Everyone wants to be rewarded for a job well done, to know that their efforts are recognized. Lately, Sam Reinhart has felt the love.
In the six games since scoring a game-winning goal in Florida, Reinhart has seen a boost in playing time and responsibilities. Sabres coach Dan Bylsma has bumped up the rookie’s minutes and moved him to Jack Eichel’s wing.
It’s done wonders for the 20-year-old’s confidence heading into Friday’s home game against Carolina.
“I’ve felt when I’ve been playing my best I’ve been getting rewarded, so it’s nice to know that the little things are getting recognized,” Reinhart said in First Niagara Center. “A lot of my confidence comes from knowing that they’re believing in me and are able to put me out there.”
Reinhart, who is averaging 14:07 of ice time this season, has skated 16:09 during the last six games. He’s scored once, had another erased by offsides and has taken nine of his 34 shots during the run.
There’s more that has caught Bylsma’s eye.
“He’s just gotten better and better and better with his play,” the coach said. “The pace of his game has picked up. The puck battles have picked up. His initiating plays has picked up.
“He’s one of the smarter, better positional players. That’s his forte, so you’ve added the pace and you’ve added the puck battle. You’ve added that to his game, and you’ve seen it virtually every game.”
Reinhart had one of his least-successful outings Wednesday during a 3-2 loss to Nashville. He was on the ice for two Predators goals and saw his ice time dip to 13:44, just one game after he set a career high of 18:54.
He’s already shown a tendency to quickly rebound from rough games. It’s a quality trait in anyone, let alone someone with 31 career games.
“I still had those chances, so I’m just going to stick with it,” Reinhart said. “In a situation like this, you’ve got to stay positive. Hopefully, I can start burying some opportunities now.”
An improved shot has helped Reinhart record four goals, which ranks in a tie for third on the offensively challenged Sabres and 11th among NHL rookies. He stays on the ice after practice with Ryan O’Reilly, learning how to improve his accuracy and velocity.
“There’s a lot of after-practice hours that have been spent already this year. That adds up,” Reinhart said. “Obviously, the shot’s an easier thing to work on. When I left last year, I knew right away that was a big part of it. I’ve been able to spend a lot of time this year, this past summer and even last year working on it. I feel a lot more comfortable with it, a lot more confident with it.”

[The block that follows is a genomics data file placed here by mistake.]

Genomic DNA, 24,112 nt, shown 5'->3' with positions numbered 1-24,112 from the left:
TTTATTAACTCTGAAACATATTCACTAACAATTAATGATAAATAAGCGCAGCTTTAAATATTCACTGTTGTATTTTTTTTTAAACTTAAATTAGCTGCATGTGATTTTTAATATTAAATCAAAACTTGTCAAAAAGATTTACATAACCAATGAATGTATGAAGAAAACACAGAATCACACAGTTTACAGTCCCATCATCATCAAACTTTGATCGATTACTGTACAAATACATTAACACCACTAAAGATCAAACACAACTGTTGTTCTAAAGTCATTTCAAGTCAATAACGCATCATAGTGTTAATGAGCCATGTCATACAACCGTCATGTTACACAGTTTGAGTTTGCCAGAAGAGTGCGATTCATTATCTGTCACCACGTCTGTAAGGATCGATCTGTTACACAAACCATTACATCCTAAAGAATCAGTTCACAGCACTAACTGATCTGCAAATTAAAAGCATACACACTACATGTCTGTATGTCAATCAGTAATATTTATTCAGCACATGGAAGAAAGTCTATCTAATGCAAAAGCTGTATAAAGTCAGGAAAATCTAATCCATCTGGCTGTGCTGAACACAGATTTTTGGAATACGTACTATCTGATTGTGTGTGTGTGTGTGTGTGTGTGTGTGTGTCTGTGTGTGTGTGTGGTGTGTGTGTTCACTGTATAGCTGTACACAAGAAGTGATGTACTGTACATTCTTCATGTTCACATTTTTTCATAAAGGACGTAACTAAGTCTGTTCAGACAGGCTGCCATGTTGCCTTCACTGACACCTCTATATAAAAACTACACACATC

Bylsma would like to see more of it.
“He’s been the most improved guy with his shot since the start of his season,” the coach said. “He had a muffin to start the season. He’s worked hard on it. You’ve seen him ring a couple off some heads and some ears in some games. He scored the goal that got called back here in the building.
“It was an excellent shot, so I’d like to see him use it more.”
While Reinhart wasn’t ready to compete with bigger players during his nine-game tryout last season, the 6-foot-1, 189-pounder can stand up more this year. He’s not going to initiate the physicality, as his seven hits in 22 games show, but he can better withstand the pounding. He’s become a fixture at the top of the crease.
“In terms of being engaged, I think that comes with the confidence, just knowing that I can compete with kind of anyone out there,” Reinhart said. “That’s really important for me to go through and learn. It’s not that I haven’t been able to do it before. It’s just kind of convincing myself and learning how to compete and battle at that level.
“I feel a lot better.”
The Sabres’ 0-4-2 slide has dropped them into last place in the Atlantic Division and into a tie for 27th in the 30-team NHL. Buffalo is 8-12-2 with 18 points, just three more than 30th-ranked Edmonton and 18 behind the league- and division-leading Montreal Canadiens.
The Hurricanes’ 8-10-4 record has been bolstered by a 2-0-1 run heading into Friday. They’ve beaten Los Angeles and Edmonton while losing in overtime to Philadelphia.
“You have to hate to lose,” coach Bill Peters told reporters in Carolina after Wednesday’s 4-1 victory over Edmonton. “You’ve got to be competitive in this sport. Every game is a dog fight. Losing is a disease, and winning is an unquenchable thirst that you have if you have it.”
The Sabres keep saying it, over and over.
“We’re getting the chances. We just need to bury them.”
After outshooting Nashville, 32-20, but losing, the Sabres again went to their refrain. It turns out they’re right.
A shot chart compiled by HockeyStats.ca showed the Sabres attempted 22 shots from inside the faceoff circles. They connected on just one. Buffalo’s season shooting percentage is 6.8 percent, tied with Carolina for 28th in the NHL.
“You look at all the games, we had chances,” left wing Evander Kane said. “You can look at the positives. We’ve definitely competed with those teams and outplayed them at times, but that only takes you so far. You’ve got to win. This is a results league, so winning’s the main thing no matter how you play.”